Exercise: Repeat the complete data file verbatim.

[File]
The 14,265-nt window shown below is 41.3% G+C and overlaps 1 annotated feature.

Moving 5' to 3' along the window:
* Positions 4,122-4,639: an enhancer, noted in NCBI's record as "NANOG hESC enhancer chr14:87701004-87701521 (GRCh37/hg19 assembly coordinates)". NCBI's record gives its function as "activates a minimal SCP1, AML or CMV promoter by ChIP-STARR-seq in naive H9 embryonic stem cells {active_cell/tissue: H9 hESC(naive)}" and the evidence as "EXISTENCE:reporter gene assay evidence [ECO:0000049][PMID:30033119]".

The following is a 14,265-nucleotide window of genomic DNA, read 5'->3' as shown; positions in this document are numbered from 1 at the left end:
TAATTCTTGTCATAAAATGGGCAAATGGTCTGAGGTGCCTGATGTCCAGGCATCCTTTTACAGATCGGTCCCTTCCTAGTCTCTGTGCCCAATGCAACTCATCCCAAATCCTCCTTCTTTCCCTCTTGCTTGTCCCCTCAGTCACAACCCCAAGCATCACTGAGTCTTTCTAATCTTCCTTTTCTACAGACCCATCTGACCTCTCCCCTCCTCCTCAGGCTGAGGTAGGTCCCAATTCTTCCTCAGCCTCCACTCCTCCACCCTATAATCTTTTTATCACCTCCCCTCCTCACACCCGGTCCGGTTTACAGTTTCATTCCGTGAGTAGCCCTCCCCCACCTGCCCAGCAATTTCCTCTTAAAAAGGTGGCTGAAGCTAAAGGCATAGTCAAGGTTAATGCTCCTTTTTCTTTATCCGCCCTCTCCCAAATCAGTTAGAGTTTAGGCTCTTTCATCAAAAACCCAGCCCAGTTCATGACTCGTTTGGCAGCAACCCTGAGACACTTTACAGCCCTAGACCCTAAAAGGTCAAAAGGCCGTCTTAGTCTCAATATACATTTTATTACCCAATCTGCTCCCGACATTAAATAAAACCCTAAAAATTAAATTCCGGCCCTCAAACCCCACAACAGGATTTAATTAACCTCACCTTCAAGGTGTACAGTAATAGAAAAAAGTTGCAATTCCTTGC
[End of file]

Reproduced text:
The 14,265-nt window shown below is 41.3% G+C and overlaps 1 annotated feature.

Moving 5' to 3' along the window:
* Positions 4,122-4,639: an enhancer, noted in NCBI's record as "NANOG hESC enhancer chr14:87701004-87701521 (GRCh37/hg19 assembly coordinates)". NCBI's record gives its function as "activates a minimal SCP1, AML or CMV promoter by ChIP-STARR-seq in naive H9 embryonic stem cells {active_cell/tissue: H9 hESC(naive)}" and the evidence as "EXISTENCE:reporter gene assay evidence [ECO:0000049][PMID:30033119]".

The following is a 14,265-nucleotide window of genomic DNA, read 5'->3' as shown; positions in this document are numbered from 1 at the left end:
TAATTCTTGTCATAAAATGGGCAAATGGTCTGAGGTGCCTGATGTCCAGGCATCCTTTTACAGATCGGTCCCTTCCTAGTCTCTGTGCCCAATGCAACTCATCCCAAATCCTCCTTCTTTCCCTCTTGCTTGTCCCCTCAGTCACAACCCCAAGCATCACTGAGTCTTTCTAATCTTCCTTTTCTACAGACCCATCTGACCTCTCCCCTCCTCCTCAGGCTGAGGTAGGTCCCAATTCTTCCTCAGCCTCCACTCCTCCACCCTATAATCTTTTTATCACCTCCCCTCCTCACACCCGGTCCGGTTTACAGTTTCATTCCGTGAGTAGCCCTCCCCCACCTGCCCAGCAATTTCCTCTTAAAAAGGTGGCTGAAGCTAAAGGCATAGTCAAGGTTAATGCTCCTTTTTCTTTATCCGCCCTCTCCCAAATCAGTTAGAGTTTAGGCTCTTTCATCAAAAACCCAGCCCAGTTCATGACTCGTTTGGCAGCAACCCTGAGACACTTTACAGCCCTAGACCCTAAAAGGTCAAAAGGCCGTCTTAGTCTCAATATACATTTTATTACCCAATCTGCTCCCGACATTAAATAAAACCCTAAAAATTAAATTCCGGCCCTCAAACCCCACAACAGGATTTAATTAACCTCACCTTCAAGGTGTACAGTAATAGAAAAAAGTTGCAATTCCTTGC